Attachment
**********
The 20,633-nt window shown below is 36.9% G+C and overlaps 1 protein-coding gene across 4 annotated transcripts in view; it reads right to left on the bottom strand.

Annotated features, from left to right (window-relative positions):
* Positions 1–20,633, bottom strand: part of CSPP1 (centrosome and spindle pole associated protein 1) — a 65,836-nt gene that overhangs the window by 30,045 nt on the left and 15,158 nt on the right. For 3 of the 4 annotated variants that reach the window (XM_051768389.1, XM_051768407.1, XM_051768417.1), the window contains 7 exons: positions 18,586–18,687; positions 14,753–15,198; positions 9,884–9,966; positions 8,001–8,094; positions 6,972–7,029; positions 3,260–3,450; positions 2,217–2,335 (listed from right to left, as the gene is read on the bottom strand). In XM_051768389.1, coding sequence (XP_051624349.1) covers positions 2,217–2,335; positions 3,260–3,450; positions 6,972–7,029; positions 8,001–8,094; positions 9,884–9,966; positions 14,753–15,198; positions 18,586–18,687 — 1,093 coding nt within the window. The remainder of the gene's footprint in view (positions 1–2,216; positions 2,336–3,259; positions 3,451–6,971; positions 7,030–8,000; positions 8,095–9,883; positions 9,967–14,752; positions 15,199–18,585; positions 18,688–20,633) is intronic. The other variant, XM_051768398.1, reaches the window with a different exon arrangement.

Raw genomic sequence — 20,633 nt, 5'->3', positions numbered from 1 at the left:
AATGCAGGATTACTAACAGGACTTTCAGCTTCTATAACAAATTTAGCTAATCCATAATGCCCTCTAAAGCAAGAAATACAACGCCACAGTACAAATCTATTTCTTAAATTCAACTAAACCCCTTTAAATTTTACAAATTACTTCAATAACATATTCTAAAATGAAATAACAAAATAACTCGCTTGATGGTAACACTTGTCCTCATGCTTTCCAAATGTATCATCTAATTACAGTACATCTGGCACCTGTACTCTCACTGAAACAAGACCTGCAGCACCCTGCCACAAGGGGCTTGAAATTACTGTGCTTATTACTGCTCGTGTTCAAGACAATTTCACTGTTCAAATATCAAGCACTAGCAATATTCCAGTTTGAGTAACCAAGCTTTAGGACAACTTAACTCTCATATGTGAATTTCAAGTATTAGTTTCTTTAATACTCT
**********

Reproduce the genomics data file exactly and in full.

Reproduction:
The 20,633-nt window shown below is 36.9% G+C and overlaps 1 protein-coding gene across 4 annotated transcripts in view; it reads right to left on the bottom strand.

Annotated features, from left to right (window-relative positions):
* Positions 1–20,633, bottom strand: part of CSPP1 (centrosome and spindle pole associated protein 1) — a 65,836-nt gene that overhangs the window by 30,045 nt on the left and 15,158 nt on the right. For 3 of the 4 annotated variants that reach the window (XM_051768389.1, XM_051768407.1, XM_051768417.1), the window contains 7 exons: positions 18,586–18,687; positions 14,753–15,198; positions 9,884–9,966; positions 8,001–8,094; positions 6,972–7,029; positions 3,260–3,450; positions 2,217–2,335 (listed from right to left, as the gene is read on the bottom strand). In XM_051768389.1, coding sequence (XP_051624349.1) covers positions 2,217–2,335; positions 3,260–3,450; positions 6,972–7,029; positions 8,001–8,094; positions 9,884–9,966; positions 14,753–15,198; positions 18,586–18,687 — 1,093 coding nt within the window. The remainder of the gene's footprint in view (positions 1–2,216; positions 2,336–3,259; positions 3,451–6,971; positions 7,030–8,000; positions 8,095–9,883; positions 9,967–14,752; positions 15,199–18,585; positions 18,688–20,633) is intronic. The other variant, XM_051768398.1, reaches the window with a different exon arrangement.

Raw genomic sequence — 20,633 nt, 5'->3', positions numbered from 1 at the left:
AATGCAGGATTACTAACAGGACTTTCAGCTTCTATAACAAATTTAGCTAATCCATAATGCCCTCTAAAGCAAGAAATACAACGCCACAGTACAAATCTATTTCTTAAATTCAACTAAACCCCTTTAAATTTTACAAATTACTTCAATAACATATTCTAAAATGAAATAACAAAATAACTCGCTTGATGGTAACACTTGTCCTCATGCTTTCCAAATGTATCATCTAATTACAGTACATCTGGCACCTGTACTCTCACTGAAACAAGACCTGCAGCACCCTGCCACAAGGGGCTTGAAATTACTGTGCTTATTACTGCTCGTGTTCAAGACAATTTCACTGTTCAAATATCAAGCACTAGCAATATTCCAGTTTGAGTAACCAAGCTTTAGGACAACTTAACTCTCATATGTGAATTTCAAGTATTAGTTTCTTTAATACTCT